Saturday, September 27, 2014

A superstitious and a mad vet? Yup, that's me the vet Dr Liz from Bellambi!

Do you have a superstitious vet in your neighbourhood? My neighbourhood is very lucky as they have a Mad Vet and a superstitious one - in the one body in the shape of Dr Liz (which is me).

What are some of my more common superstitions or situations that are beyond normal belief?

Be Careful not to Jinx

There are some phrases that a vet should never say to a pet owner.  Unfortunately, these are often the same phrases that every pet owner may want to hear.

So I touch wood every time I say "things will be fine" when I have a concerned owner.  And so far, it has worked.

Putting a bandage on a sore foot without sending extra bandaging material home is a sure fire guarantee that the bandage will come off within 5 minutes of leaving the building.

A less common jinx is giving a dog or cat a vaccination, but forgetting to ask if there were any previous reactions, only to find out 2 seconds after administration that the pet was "off colour" for a day or two previously at another vet hospital.

 Murphy's law states that the one pet who you forget to ask, is the one pet who you needed to know the information!

The Ghost of Bellambi Lane

There is such a long history of the building that now houses Russell Vale , that it should be no surprises that there is a mischievous spirit around the vet hospital ( Pandora our boss, is not the only one).  It was built in 1895 to be the Bellambi Post Office and General Store. The building is actually a group of separate buildings joined together by extensions, to eventually form one big building. What a history! 

We have had objects fall of the top of bookshelves, things go missing and then turn up elsewhere.

I have heard footsteps late at night when I have slept over, and a few other strange occurrences

Can our pets sense this other spirit?  I suspect they can - there are some mornings where everyone seems a bit skittish, including me. So I blame the ghost on these days. (it can't be the fact that we are a vet hospital :).

I like to think of this ghost as a bit of mischievous spirit, as it doesn't seem to mean any harm (most days).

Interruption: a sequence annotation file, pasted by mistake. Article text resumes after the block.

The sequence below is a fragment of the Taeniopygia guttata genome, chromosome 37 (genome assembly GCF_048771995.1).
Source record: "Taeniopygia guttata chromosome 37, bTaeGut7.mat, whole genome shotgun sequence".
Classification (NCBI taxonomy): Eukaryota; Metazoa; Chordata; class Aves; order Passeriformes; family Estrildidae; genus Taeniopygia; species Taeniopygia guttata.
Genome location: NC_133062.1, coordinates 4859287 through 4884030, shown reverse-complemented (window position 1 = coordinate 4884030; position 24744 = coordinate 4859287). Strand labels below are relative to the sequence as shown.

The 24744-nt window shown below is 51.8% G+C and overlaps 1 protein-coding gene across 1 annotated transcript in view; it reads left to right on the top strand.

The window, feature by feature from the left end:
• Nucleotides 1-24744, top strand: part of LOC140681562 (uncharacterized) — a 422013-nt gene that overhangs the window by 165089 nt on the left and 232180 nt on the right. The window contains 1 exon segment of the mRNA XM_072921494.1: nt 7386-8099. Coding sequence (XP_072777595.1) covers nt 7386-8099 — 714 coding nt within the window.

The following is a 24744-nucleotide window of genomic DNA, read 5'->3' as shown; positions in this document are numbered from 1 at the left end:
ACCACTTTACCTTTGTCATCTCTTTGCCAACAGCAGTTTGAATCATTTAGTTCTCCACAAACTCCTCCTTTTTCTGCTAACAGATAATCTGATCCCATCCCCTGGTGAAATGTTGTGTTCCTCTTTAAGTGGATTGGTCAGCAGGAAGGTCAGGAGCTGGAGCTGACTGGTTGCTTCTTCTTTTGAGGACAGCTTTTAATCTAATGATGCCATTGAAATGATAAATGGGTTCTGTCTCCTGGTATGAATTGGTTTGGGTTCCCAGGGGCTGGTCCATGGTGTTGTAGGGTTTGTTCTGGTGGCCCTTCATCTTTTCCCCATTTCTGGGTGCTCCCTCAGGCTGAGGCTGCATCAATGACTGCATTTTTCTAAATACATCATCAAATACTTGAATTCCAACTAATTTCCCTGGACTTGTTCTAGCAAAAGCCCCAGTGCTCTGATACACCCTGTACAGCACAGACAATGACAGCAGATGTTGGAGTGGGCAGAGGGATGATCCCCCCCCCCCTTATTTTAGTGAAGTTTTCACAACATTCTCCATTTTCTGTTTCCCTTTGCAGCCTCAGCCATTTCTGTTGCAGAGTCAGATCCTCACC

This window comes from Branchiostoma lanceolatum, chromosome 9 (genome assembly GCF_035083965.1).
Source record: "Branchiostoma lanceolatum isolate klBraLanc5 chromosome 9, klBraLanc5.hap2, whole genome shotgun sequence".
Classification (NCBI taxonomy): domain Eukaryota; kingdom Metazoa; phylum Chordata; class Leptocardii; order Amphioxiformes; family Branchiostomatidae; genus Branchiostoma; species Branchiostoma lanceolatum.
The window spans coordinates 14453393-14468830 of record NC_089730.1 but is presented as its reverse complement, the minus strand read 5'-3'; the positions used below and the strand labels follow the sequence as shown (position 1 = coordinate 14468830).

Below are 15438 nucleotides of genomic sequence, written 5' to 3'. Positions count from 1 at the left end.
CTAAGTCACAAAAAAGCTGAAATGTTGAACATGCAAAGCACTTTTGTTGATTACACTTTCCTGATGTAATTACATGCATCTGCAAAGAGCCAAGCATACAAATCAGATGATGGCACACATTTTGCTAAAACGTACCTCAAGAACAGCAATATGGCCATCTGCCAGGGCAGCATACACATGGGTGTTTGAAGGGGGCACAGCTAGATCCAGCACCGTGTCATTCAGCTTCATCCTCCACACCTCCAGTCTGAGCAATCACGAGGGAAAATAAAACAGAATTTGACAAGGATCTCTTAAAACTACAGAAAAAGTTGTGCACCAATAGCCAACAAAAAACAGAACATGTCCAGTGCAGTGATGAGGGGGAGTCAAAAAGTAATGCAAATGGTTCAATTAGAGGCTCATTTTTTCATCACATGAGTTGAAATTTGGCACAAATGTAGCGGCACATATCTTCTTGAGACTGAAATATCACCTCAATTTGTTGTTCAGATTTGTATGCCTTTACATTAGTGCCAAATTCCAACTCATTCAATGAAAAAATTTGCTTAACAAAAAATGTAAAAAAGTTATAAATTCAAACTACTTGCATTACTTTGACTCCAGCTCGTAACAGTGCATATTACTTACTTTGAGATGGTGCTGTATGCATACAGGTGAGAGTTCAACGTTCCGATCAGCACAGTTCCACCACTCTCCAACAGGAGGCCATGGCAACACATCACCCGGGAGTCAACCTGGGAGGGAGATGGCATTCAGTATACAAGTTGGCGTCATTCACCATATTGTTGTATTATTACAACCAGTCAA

The Vein god

Everyone who has to try to take blood from any living creature, has had days where the blood has no intention of flowing down the needle or catheter.
This little critter has no problem getting blood out of anything.
If only it was that easy some days at the vet hospital!

Many of us lift a silent prayer to the "Vein gods" every time we need to draw some blood.  Sometimes they are smiling, and it goes smoothly, and on some days it's a struggle.

Taking out two catheters or two syringes and needles, when you really need one seems to satisfy the "Vein gods" most days.

Oh, and we never push our luck in saying... " this vein looks great" as that is a sure fire guaranteed way  to convert the vein wall into a slippery snake that wont be penetrated.  When the vein looks great, its best to keep the mouth shut until its over.

The Quiet Day

Every vet dreads the quiet day, and its not for reasons that you may think.  No one likes to sit around twiddling their thumbs, waiting for the clock to tick over to "go home" time.  For most vets, there is always something to do, like research information, or make follow up  phone calls

What is a universally known fact in the veterinary profession, is that on a "quiet day", there is a very high probability of a sick pet coming in five minutes before closing time.

And we could even bet money that the pet had been sick for 4 days or longer, with the common phrase of "we thought we would give it a few days to get over it". More often than not, you are spending the next five hours doing all of the tests and treatment to save this pet.

Sometimes leaving them a day or two just is not the right thing to do.

Never say "We haven't seen (insert name here) for a while"

"We haven't seen you for a while"
Most vets will relate to this one - our brains never stop whirring, from the sick dog or cat we saw the day before, or three years before.  Our minds are constantly on the go, as we wonder how so and so has gone.  Just because we don't call, doesn't mean we aren't thinking of you.

Many a time, though, Dirk and I will say to each other " we haven't see XYZ for a while, and no sooner, do XYZ turn up". 

We try not to do that too often for the rare dog that wants to eat us.

Happy "three"day!

Things happen in three's

Itchy pets, anal glands, blocked cats or any other common condition often happens in 3's. When you have your first or second, you feel bad that a third pet has to suffer to fulfil the "things happen in three's" rule.

Interestingly, that the conditions are different for individual vets.  For some it may be 3 pyometrons or GDV( twisted stomach), for others it may be anal gland abscesses or blocked cats. For me, it varies.  At the moment it is mammary tumours and urinary tract infections.

I am Dr Liz, the mad (and superstitious) vet of Bellambi.  Thanks for reading and sharing (and commenting too).